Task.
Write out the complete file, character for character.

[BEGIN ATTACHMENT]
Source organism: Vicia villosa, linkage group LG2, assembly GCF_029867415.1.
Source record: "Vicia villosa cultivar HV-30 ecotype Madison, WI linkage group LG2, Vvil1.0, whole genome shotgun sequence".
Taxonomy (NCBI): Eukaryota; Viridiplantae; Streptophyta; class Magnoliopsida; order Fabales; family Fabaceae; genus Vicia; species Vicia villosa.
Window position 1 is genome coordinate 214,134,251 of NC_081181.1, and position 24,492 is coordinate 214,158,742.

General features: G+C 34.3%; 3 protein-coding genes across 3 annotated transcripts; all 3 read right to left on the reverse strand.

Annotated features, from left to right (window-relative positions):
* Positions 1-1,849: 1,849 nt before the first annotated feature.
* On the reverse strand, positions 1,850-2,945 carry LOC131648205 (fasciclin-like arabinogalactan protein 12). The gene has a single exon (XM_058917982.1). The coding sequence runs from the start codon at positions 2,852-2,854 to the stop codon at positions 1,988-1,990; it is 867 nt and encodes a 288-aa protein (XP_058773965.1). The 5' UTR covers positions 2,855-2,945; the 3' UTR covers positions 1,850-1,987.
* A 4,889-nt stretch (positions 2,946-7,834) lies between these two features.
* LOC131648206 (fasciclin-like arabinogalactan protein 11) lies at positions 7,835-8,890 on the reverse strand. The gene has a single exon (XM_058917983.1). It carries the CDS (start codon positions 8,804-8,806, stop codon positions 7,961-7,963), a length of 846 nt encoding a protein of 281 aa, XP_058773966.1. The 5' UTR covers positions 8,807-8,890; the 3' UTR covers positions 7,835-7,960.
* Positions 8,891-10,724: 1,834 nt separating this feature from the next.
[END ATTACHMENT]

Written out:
Source organism: Vicia villosa, linkage group LG2, assembly GCF_029867415.1.
Source record: "Vicia villosa cultivar HV-30 ecotype Madison, WI linkage group LG2, Vvil1.0, whole genome shotgun sequence".
Taxonomy (NCBI): Eukaryota; Viridiplantae; Streptophyta; class Magnoliopsida; order Fabales; family Fabaceae; genus Vicia; species Vicia villosa.
Window position 1 is genome coordinate 214,134,251 of NC_081181.1, and position 24,492 is coordinate 214,158,742.

General features: G+C 34.3%; 3 protein-coding genes across 3 annotated transcripts; all 3 read right to left on the reverse strand.

Annotated features, from left to right (window-relative positions):
* Positions 1-1,849: 1,849 nt before the first annotated feature.
* On the reverse strand, positions 1,850-2,945 carry LOC131648205 (fasciclin-like arabinogalactan protein 12). The gene has a single exon (XM_058917982.1). The coding sequence runs from the start codon at positions 2,852-2,854 to the stop codon at positions 1,988-1,990; it is 867 nt and encodes a 288-aa protein (XP_058773965.1). The 5' UTR covers positions 2,855-2,945; the 3' UTR covers positions 1,850-1,987.
* A 4,889-nt stretch (positions 2,946-7,834) lies between these two features.
* LOC131648206 (fasciclin-like arabinogalactan protein 11) lies at positions 7,835-8,890 on the reverse strand. The gene has a single exon (XM_058917983.1). It carries the CDS (start codon positions 8,804-8,806, stop codon positions 7,961-7,963), a length of 846 nt encoding a protein of 281 aa, XP_058773966.1. The 5' UTR covers positions 8,807-8,890; the 3' UTR covers positions 7,835-7,960.
* Positions 8,891-10,724: 1,834 nt separating this feature from the next.